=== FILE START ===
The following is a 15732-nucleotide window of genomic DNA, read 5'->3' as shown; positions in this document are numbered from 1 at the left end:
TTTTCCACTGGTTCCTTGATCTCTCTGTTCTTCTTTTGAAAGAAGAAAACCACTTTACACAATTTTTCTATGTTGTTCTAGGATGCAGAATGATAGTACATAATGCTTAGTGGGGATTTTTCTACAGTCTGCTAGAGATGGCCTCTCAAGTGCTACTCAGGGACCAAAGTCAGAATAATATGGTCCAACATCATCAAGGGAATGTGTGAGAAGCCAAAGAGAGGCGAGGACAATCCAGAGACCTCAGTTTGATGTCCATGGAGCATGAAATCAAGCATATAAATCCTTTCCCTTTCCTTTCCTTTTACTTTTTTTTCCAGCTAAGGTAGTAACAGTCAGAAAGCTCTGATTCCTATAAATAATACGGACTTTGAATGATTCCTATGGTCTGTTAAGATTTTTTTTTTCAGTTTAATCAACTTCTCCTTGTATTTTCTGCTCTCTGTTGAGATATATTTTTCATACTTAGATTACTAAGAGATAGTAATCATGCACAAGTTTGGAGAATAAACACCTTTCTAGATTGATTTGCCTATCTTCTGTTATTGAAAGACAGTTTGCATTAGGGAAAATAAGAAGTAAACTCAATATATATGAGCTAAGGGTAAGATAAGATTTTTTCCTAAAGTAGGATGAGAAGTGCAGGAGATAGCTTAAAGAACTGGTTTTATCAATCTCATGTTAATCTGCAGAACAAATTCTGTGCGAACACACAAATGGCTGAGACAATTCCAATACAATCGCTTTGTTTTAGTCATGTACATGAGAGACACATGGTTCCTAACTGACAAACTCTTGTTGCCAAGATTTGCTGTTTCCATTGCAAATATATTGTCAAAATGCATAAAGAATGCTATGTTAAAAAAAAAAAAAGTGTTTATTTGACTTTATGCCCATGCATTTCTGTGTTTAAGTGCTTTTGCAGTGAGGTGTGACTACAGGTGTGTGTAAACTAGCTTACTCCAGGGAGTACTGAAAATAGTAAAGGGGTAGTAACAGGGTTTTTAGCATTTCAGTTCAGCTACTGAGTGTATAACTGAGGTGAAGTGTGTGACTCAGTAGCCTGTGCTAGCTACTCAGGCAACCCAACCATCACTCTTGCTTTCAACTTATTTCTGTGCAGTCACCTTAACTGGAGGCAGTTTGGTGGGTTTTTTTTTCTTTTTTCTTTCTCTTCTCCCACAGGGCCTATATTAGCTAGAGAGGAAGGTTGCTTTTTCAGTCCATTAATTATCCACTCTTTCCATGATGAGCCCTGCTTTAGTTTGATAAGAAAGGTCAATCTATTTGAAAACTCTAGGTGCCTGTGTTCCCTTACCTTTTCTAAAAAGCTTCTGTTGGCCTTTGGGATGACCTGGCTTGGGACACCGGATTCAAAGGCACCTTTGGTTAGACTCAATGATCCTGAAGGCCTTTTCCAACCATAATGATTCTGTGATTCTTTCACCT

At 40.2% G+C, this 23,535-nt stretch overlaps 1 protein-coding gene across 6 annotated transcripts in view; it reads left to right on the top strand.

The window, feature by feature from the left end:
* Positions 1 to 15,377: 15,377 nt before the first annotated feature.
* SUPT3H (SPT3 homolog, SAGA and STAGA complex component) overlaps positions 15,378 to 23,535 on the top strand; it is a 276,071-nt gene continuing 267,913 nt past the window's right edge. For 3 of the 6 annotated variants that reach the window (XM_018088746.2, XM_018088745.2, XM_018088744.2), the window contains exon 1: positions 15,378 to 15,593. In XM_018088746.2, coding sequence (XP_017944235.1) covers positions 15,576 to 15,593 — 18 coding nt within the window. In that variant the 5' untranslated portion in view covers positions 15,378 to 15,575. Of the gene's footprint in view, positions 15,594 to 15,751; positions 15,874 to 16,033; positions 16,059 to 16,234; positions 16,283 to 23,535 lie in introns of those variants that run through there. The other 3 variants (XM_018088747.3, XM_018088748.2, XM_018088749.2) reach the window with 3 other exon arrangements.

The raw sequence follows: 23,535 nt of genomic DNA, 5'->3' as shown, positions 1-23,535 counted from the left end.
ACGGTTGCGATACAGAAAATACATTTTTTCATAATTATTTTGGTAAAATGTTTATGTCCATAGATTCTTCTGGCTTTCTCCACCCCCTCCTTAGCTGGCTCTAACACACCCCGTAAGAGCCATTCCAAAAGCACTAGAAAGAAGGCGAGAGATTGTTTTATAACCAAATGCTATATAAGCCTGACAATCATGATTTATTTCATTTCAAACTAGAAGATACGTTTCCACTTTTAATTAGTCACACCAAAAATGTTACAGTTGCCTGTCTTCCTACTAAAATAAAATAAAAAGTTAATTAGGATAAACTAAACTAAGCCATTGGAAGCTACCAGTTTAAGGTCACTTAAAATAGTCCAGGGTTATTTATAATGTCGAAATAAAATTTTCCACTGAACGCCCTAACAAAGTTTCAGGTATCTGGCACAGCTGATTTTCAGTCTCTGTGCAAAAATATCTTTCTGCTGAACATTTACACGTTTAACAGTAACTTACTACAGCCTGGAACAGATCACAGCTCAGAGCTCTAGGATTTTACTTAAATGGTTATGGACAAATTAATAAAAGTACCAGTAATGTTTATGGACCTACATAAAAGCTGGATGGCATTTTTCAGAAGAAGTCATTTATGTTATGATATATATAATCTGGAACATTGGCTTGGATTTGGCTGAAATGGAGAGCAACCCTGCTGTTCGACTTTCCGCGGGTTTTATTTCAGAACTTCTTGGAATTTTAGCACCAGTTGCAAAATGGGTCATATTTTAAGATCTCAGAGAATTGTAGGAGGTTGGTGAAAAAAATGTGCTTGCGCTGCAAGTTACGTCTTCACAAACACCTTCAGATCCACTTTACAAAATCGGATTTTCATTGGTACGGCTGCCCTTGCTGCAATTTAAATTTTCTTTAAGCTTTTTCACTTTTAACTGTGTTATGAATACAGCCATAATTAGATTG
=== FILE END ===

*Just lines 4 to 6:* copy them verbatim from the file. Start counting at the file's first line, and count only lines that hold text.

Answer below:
The window, feature by feature from the left end:
* Positions 1 to 15,377: 15,377 nt before the first annotated feature.
* SUPT3H (SPT3 homolog, SAGA and STAGA complex component) overlaps positions 15,378 to 23,535 on the top strand; it is a 276,071-nt gene continuing 267,913 nt past the window's right edge. For 3 of the 6 annotated variants that reach the window (XM_018088746.2, XM_018088745.2, XM_018088744.2), the window contains exon 1: positions 15,378 to 15,593. In XM_018088746.2, coding sequence (XP_017944235.1) covers positions 15,576 to 15,593 — 18 coding nt within the window. In that variant the 5' untranslated portion in view covers positions 15,378 to 15,575. Of the gene's footprint in view, positions 15,594 to 15,751; positions 15,874 to 16,033; positions 16,059 to 16,234; positions 16,283 to 23,535 lie in introns of those variants that run through there. The other 3 variants (XM_018088747.3, XM_018088748.2, XM_018088749.2) reach the window with 3 other exon arrangements.